Monday, November 2, 2009


I'm going to shamelessly copy Sarah at Handmade Homeschool and designate Tuesdays as "A Quote and a Question" days.

"Good for the body is the work of the body, good for the soul is the work of the soul, and good for either is the work of the other."
- Henry David Thoreau.

I think about bodies and souls a lot. I work with bodies of course, as a massage therapist, both in the sense that I work with my body and work on other bodies. And I love what I do. I think about it all the time, how things might work better, try to uncover seemingly unrelated patterns of strain. I want people to leave my clinic with more function than they walked in with, and more often than not, that's how it works out.

One of the places all this thinking leads me is into the realm of, what is a body? What is a thought? What is a soul? Is there any difference? Do I think any less with my kneecap than I do with my brain? I'm serious on that. Not so much quantitative contribution, because obviously a person can lose an entire limb and maintain a whole personality, but in the sense that it's a group effort, no matter how small the group is.

I often feel the meridians of my own body, with their subtle energies and flows, and I feel it in my clients, and I know, I know, I know that this is somehow what we ARE. And there it is, like a holograph, the thought in the knee, the tears in the skin, the holy of holies in the in-between spaces that have no name.

But on the other hand, all my limitations flood me, and I can only focus on one thing at a time, and it causes me to break things down into little classifications. This is the body, that is the soul, this is where the pain is, that is where I feel well.

And about 18 months ago I saw the Body Worlds exhibit, and you know? There was nothing there. They were utterly lifeless. Whatever connect or construct between those molecules and the energy of life that had been, was no more. And in a situation like that, it's very easy to revert to viewing the body as a cloak that the "soul" (whatever that is) puts on and off as it sees fit.

So here's my question, and feel free to disagree with everything I've written above. I'm interested in opinions.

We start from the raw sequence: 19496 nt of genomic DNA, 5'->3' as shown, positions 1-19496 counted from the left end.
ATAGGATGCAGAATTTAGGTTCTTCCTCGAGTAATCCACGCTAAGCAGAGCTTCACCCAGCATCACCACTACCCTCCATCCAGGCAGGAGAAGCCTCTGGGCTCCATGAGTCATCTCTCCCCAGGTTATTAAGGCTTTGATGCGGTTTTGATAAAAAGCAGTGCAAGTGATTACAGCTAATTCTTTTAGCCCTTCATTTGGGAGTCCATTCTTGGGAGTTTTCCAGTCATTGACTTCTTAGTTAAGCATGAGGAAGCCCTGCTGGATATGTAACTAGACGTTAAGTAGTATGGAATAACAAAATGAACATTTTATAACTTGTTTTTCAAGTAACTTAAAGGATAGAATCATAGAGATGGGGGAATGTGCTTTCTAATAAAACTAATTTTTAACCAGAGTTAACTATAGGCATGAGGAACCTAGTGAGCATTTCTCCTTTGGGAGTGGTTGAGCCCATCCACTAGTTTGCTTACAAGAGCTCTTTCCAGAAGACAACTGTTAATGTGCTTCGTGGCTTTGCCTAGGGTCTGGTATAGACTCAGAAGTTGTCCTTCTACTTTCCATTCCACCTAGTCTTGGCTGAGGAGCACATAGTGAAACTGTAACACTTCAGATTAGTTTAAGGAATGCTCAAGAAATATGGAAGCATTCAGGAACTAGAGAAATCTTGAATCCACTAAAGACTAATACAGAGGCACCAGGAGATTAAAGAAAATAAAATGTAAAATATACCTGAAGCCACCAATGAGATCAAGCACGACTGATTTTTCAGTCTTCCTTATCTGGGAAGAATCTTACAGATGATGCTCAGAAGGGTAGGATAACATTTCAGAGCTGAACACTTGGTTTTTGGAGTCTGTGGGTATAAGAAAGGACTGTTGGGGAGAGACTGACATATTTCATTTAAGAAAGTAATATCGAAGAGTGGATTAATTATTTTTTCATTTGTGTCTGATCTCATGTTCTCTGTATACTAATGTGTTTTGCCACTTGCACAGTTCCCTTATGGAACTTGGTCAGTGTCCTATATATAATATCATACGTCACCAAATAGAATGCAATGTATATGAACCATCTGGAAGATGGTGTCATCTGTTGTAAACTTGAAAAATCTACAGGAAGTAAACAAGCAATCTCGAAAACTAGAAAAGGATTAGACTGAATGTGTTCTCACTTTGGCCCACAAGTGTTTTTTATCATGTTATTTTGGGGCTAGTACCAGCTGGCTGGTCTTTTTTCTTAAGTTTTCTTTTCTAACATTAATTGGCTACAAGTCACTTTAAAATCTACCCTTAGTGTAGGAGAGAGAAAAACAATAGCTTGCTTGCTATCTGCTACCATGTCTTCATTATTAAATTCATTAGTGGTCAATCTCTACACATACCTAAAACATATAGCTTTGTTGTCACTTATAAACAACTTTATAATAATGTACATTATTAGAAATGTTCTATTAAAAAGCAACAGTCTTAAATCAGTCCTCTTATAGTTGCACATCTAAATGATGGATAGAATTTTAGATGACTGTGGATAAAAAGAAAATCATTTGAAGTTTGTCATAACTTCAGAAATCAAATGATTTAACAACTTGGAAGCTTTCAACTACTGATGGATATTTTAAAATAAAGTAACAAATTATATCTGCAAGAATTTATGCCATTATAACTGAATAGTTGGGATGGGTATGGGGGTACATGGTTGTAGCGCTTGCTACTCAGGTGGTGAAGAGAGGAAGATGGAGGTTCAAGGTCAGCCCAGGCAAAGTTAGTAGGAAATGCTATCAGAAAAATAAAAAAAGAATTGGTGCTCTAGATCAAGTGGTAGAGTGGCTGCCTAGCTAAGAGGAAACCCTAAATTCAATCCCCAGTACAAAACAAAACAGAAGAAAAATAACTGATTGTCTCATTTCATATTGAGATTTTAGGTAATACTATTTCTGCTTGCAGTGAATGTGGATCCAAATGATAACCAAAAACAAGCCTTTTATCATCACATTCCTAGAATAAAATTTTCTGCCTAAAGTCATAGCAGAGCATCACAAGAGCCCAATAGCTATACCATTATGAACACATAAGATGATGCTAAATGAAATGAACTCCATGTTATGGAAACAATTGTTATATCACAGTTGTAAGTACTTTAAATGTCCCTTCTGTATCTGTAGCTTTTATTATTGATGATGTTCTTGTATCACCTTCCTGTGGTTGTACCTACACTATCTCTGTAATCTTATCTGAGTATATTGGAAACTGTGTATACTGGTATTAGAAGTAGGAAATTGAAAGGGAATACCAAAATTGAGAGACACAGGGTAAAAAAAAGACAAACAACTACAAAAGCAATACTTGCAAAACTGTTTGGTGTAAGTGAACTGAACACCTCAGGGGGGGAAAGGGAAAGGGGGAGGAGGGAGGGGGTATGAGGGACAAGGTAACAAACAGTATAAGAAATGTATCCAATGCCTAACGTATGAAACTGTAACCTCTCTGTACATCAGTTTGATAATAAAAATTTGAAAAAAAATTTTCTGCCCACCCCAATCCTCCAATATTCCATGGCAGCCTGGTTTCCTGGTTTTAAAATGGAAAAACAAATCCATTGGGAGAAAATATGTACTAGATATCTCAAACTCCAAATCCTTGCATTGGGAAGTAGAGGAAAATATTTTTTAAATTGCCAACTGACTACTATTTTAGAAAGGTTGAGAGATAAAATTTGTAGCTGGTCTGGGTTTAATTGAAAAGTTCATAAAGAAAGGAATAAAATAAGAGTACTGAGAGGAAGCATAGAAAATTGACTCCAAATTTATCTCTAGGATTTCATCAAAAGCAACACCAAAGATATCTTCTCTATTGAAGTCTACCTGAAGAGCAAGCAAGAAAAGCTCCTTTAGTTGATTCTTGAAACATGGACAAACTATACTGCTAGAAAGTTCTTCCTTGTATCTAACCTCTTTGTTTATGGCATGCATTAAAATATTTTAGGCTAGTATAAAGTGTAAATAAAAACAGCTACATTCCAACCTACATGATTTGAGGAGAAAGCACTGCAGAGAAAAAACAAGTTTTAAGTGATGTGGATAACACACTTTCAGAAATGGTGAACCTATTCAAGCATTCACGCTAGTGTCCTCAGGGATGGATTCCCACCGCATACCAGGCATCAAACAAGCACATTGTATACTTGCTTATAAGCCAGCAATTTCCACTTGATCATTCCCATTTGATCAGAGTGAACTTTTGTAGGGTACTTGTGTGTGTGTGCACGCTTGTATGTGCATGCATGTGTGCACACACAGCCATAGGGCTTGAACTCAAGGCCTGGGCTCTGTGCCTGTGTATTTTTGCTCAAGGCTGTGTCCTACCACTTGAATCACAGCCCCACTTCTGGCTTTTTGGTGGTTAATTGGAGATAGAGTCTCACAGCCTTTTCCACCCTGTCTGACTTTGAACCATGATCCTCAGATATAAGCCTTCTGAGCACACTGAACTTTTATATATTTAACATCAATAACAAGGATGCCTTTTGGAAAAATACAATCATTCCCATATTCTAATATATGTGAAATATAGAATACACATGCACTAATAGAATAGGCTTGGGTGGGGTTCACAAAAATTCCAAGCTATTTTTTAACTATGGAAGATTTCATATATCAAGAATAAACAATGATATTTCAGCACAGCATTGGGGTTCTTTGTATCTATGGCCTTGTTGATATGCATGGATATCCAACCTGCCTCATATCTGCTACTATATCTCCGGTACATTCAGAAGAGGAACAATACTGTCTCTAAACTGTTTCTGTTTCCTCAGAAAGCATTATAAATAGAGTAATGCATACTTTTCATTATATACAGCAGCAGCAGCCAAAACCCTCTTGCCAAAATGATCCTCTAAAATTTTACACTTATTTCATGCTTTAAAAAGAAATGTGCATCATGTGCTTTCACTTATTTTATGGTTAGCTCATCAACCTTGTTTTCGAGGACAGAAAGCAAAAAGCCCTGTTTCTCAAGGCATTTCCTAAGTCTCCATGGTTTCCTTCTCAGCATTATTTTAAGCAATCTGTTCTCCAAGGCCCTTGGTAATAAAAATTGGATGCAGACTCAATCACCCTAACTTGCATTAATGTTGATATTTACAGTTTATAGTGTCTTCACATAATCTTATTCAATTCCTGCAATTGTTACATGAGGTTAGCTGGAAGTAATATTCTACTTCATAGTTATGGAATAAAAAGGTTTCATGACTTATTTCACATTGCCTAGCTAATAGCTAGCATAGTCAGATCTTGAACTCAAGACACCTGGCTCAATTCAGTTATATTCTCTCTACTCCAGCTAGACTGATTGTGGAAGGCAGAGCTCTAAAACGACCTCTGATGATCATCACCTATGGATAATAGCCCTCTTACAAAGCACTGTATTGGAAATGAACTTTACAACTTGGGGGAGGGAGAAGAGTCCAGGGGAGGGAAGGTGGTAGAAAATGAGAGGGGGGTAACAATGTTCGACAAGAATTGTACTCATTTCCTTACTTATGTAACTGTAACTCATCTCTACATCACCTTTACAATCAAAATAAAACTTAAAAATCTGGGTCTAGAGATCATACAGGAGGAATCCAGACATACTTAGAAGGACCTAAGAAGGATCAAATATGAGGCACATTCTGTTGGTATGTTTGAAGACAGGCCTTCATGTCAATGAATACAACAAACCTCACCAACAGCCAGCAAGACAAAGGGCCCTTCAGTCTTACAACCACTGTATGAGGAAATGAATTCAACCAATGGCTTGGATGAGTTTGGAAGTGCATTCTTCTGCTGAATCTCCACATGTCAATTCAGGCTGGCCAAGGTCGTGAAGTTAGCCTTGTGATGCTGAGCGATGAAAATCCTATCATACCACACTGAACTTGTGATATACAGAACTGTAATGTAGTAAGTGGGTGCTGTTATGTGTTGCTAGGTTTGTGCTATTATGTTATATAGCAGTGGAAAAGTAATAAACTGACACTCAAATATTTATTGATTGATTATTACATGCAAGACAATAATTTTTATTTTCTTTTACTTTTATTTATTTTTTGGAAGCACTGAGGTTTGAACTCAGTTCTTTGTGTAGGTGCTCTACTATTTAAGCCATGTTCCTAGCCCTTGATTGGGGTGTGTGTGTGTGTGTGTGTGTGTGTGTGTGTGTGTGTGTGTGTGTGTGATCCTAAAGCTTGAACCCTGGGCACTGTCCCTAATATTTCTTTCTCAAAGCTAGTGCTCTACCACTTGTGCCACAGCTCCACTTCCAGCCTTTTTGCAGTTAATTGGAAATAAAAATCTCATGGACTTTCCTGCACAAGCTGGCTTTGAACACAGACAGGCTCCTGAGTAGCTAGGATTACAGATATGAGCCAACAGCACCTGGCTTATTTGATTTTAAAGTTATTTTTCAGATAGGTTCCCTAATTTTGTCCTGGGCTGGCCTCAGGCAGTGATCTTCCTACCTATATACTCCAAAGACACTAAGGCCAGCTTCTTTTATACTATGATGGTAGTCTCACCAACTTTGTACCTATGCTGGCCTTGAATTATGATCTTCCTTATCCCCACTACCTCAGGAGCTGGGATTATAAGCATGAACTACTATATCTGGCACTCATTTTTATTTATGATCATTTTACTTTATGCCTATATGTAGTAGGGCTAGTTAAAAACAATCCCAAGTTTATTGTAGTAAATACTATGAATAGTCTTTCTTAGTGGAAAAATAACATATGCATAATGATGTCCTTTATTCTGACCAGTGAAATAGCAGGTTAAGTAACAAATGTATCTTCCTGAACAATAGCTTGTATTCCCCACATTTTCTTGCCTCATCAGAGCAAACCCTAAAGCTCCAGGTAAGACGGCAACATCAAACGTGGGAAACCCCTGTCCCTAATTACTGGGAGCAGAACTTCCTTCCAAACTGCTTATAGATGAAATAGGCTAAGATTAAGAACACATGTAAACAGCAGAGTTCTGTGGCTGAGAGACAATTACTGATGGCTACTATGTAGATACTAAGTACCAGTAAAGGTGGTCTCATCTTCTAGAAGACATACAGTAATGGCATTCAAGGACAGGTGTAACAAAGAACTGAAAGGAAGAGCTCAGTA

What is a soul? Is there such a thing? If there isn't, what's asking this question? If there is, what is its relationship to these fingers typing?

Edit: What a hoot! I just realized that it's actually MONDAY! Can you tell my days are all one very much like the next? Right then, MONDAYS are Q&Q days!... or however it works out....


Deb said...

This is are the SECOND blogger I know who thought it was Tuesday today! Maybe because it's Monday the second? Or the full moon?

As for your questions, I have been reading about energy and herbal medicine lately, and it intuitively makes sense to me that there is a soul, life force, energy, call it what you will. One of the books I read by Stephen Harrod Buhner gave compelling evidence that some of our thought processes take place in the heart. When I play a song I know well on flute, it's my fingers that do the thinking. If my brain tries to get involved, I screw up.

arcolaura said...

I think (there I go, living in my head again) that a body is an expression of a soul, and who can express anything without being changed? So they both form and shape one another.

There is a great urge to think of the soul as somehow vastly greater than the body because there is the anxiety to reassure oneself of the soul's permanence while constantly confronted with the body's transience. But I don't think we have time and continuity figured out yet.

Meanwhile I am wrestling with a great demon that I have only just got out where I can begin to see it and name it: my habitual disembodied state, and my severe identification with my thoughts to the point that I resent intrusions upon them. I knew I didn't really enjoy group conversation, always wanted it to be one-on-one (or better yet blogging where I can spin out my own precious threads and decide when to consider the comments, if at all) but it dawned on me suddenly that I don't like following the current of the conversation because I want to steer my own boat.

How will I turn this aloof intellectual self of mine into a caring, involved classroom teacher???

Madcap said...

Deb - I tried reading one of his books, but I didn't get very far with it. Maybe I should have another go.

Certainly in Chinese medicine the Heart takes precedence over the brain in terms of "thought"; anxiety, loneliness, joy, etc. I'm intrigued that Buhner talks about the same thing, and I'd like to know more about that.

A'Laura - Well, I suppose not all rivers are worth travelling! ;-)

Being aware of who you are is like a lever for change, but I think that introspection is more a gift than you give it credit for. There are enough self-convinced extroverts in public schools - your introversion could be a resting place for some kid who never hears anything but the gospel of Group.